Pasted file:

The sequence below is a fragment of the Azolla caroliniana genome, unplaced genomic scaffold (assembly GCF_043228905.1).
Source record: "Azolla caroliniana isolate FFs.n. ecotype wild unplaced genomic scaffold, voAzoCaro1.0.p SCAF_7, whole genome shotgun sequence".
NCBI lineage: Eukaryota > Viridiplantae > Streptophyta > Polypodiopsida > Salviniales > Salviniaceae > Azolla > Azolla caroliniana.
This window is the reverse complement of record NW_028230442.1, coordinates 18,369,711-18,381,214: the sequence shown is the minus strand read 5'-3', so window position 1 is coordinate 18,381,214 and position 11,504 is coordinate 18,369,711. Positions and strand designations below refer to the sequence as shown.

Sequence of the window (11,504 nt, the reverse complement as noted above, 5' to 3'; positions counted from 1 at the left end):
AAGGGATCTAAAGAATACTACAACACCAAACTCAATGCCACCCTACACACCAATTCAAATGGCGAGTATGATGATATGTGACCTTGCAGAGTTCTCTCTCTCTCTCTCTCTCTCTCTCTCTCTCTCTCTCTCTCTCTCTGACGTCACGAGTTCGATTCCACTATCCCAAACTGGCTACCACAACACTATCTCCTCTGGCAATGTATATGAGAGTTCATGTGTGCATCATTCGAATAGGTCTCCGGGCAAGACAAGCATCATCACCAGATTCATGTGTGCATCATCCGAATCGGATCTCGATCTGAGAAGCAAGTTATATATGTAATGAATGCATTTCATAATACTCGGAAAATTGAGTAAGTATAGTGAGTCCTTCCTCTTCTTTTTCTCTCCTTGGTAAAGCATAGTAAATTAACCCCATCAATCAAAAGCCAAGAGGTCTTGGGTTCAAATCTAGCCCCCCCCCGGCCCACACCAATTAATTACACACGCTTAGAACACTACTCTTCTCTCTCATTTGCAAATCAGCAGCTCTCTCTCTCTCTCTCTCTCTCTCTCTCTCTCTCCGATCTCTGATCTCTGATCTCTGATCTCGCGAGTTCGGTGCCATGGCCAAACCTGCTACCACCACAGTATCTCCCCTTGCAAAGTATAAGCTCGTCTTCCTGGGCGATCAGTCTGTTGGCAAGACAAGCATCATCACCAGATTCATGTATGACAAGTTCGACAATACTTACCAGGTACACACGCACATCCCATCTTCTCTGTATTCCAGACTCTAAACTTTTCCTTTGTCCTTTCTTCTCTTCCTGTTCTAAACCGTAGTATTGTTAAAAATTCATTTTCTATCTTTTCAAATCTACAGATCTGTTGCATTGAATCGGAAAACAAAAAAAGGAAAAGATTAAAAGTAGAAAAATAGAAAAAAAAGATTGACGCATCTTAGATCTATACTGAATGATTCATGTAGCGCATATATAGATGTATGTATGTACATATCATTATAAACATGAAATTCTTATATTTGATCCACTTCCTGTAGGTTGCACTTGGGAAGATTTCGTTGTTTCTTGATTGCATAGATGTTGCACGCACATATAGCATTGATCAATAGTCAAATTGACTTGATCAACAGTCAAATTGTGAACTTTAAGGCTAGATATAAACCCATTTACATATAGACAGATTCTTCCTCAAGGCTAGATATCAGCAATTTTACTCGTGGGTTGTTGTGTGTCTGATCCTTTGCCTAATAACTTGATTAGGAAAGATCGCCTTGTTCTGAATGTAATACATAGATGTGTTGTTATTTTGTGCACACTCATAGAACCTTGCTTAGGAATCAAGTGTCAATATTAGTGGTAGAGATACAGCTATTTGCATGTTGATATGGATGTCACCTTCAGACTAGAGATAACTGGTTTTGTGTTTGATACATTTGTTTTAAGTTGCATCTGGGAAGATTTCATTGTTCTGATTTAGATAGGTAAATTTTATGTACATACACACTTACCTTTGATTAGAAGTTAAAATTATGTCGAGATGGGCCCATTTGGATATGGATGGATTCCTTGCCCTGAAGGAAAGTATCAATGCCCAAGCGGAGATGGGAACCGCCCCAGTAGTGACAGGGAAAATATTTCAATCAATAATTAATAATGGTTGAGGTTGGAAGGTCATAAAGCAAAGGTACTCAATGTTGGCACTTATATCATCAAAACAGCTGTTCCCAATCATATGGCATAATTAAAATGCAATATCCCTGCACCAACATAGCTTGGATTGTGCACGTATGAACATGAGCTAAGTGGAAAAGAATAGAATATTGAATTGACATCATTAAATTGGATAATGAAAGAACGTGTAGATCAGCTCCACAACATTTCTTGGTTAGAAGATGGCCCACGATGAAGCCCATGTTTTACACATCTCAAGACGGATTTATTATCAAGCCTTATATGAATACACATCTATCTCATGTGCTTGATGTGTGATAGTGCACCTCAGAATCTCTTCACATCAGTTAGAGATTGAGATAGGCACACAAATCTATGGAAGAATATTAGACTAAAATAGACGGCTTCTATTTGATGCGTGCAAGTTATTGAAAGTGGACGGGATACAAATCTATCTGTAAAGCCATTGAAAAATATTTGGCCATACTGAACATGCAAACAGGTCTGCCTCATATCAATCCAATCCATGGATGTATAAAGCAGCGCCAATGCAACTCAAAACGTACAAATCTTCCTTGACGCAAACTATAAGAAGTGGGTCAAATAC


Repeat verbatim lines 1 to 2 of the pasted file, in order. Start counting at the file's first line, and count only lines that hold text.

The sequence below is a fragment of the Azolla caroliniana genome, unplaced genomic scaffold (assembly GCF_043228905.1).
Source record: "Azolla caroliniana isolate FFs.n. ecotype wild unplaced genomic scaffold, voAzoCaro1.0.p SCAF_7, whole genome shotgun sequence".